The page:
To Get Class Started Using Word Games

While the learners are chattering in groups, distribute a piece of paper and a pencil to each student. Have the topic of the day’s lesson—for example, The Birth of Jesus—written at the top of the paper or on a chalkboard.

Invite learners to continue talking together and to include in their conversations some sharing about what they know about the lesson for the day. Have students write down five words that they would associate with the day’s topic—that they expect you will say during this lesson. For a lesson on the birth of Jesus, students might include in their lists words like Bethlehem, Mary, Joseph, star, manger. Ask learners to raise their hands when they are finished with their lists.

You can move forward in a couple of different ways. You can ask learners to listen carefully for the words on their lists during the first five minutes of the lesson. If they hear one of their words mentioned, they should silently raise a hand. This helps to sharpen listening skills and encourages attention. After the first five minutes, you might have students put their lists aside. Later, should the group need to refocus, referring to the lists again can be helpful.

Another approach would be to ask students to keep their lists handy and to put a check next to each word they hear throughout the lesson and to share the results of their tracking when the session concludes.

This transitional game has many possible variations. Students can exchange lists and work with someone else’s list, again putting a check next to the words when they hear them used in the session. Sometimes you will find that making a combined list of words drawn from all students’ lists and putting the list on poster board or a chalkboard can be a good transition and an attention-keeping exercise. The words clearly indicate to you a lot about what your students already know about the topic. 

The word game, in any of its variations, helps alert your group to the basic elements of the session. Almost without noticing it and probably without complaint, students move from their small chattering groups to active lesson participants.


Choosing a Way to Get Started

These ideas for getting class started likely will not work always and everywhere with the same effective results. Choosing which idea to use depends on several variables.

Group composition: Every group of young people has its own unique make-up and chemistry. Getting to know that chemistry will help you select the best idea for getting class started and make adaptations when various group members are absent. Before you use an idea, decide if this particular group gathered for this lesson consists of youngsters inclined to work together or if youngsters might be more inclined to work independently using their own creative expressions.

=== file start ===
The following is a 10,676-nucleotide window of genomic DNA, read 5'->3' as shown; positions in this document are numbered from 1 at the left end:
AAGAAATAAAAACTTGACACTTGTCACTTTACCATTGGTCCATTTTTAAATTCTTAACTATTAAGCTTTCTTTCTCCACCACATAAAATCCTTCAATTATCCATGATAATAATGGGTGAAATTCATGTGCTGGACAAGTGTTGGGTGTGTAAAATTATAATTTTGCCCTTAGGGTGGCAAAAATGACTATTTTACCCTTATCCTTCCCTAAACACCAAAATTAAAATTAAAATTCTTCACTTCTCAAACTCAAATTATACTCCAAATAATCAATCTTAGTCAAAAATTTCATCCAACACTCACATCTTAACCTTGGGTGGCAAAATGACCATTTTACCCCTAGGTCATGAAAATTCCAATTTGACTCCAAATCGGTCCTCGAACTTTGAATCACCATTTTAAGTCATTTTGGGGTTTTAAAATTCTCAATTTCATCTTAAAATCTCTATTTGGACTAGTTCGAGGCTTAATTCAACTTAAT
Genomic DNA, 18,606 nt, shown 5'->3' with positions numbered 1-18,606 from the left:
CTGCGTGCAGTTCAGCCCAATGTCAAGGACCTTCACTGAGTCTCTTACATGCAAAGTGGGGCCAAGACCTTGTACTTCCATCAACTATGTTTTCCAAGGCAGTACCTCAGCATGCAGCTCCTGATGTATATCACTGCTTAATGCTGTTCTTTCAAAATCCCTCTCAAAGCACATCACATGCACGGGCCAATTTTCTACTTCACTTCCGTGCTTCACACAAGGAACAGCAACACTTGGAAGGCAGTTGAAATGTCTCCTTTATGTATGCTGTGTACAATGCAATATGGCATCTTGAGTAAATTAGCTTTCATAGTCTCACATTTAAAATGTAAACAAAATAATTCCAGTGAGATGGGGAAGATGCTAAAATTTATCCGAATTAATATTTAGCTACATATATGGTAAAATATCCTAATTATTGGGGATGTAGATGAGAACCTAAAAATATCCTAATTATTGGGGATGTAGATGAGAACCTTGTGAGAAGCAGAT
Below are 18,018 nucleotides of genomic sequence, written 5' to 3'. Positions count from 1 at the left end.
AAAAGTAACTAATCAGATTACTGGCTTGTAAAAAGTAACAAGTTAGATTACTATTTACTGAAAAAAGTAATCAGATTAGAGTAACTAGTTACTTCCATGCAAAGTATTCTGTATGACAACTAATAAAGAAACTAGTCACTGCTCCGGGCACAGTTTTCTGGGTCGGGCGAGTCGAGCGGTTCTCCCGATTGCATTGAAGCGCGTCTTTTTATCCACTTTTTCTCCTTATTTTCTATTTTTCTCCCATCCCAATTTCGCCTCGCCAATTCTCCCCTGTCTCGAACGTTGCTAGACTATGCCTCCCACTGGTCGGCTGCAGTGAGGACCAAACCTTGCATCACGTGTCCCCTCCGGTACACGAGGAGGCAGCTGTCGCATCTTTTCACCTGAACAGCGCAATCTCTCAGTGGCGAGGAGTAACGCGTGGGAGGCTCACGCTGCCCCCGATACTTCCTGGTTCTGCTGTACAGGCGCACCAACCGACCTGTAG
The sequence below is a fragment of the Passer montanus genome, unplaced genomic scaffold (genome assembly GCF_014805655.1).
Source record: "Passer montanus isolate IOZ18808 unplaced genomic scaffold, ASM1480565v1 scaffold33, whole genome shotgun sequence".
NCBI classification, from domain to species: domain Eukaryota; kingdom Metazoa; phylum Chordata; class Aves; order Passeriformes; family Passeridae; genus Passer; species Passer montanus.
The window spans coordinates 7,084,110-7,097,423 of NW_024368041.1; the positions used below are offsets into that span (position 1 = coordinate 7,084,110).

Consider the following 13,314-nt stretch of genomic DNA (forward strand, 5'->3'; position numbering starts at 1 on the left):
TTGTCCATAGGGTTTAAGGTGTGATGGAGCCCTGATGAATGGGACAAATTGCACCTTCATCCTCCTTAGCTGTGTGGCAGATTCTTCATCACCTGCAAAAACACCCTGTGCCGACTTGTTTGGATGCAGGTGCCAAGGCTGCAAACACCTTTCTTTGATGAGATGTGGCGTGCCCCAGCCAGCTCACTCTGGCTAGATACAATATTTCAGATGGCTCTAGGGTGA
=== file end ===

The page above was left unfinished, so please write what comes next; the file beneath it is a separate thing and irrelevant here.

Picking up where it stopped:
Group mood: Using any idea in the classroom calls for a degree of flexibility because there is no way to predict what mood a group will present to you on any given day. You need to be willing to go with what you see and appropriately match your intentions to both the existing chemistry as well as the prevailing mood. A group that is expressing itself at maximum volume before the session begins, for example, probably doesn’t need the extra stimulation of raising a hand every time they hear a particular word. Nor is this necessarily the timing for a prayer activity. Artwork, on the other hand, might bring the class to focus with enthusiasm on the day’s topic. Your ability to match the idea to the group mood will improve as you come to know a particular group over time.

Variety: As you decide on a way to get class started, remember not to overdo any one method. In fact, there may be times when you prefer to or need to begin class in a traditional manner—by simply calling the learners to settle down, to focus on the lesson, and to ask them to pay attention to the lesson’s introduction. Any idea, no matter how creative it might be, may lose its effectiveness if used too often.

Your comfort level: Never dismiss your own state of mind. What kind of day have you had? How energetic are you? Are you feeling challenged by the material in the day’s lesson? Considering your own overall readiness is crucial. Using a new idea to get class started when you are tired or somewhat less prepared then you would like can bring less-than-satisfying results compared to using the same idea when you are energetic and well-prepared.

Starting a faith-sharing session doesn’t have to bring down the curtain on the good spirit your students demonstrate as they enter the learning space. You can smoothly redirect your students from informal chatter to faith sharing without any loss of anyone’s enthusiasm. Just come prepared to confidently unpack a prayer, a drawing activity, or a word game.


Copyright 2014, Peter Li, Inc. All rights reserved. This article is protected by United States copyright and other intellectual property laws and may not be reproduced, rewritten, distributed, redisseminated, transmitted, displayed, published or broadcast, directly or indirectly, in any medium without the prior written permission of Peter Li, Inc.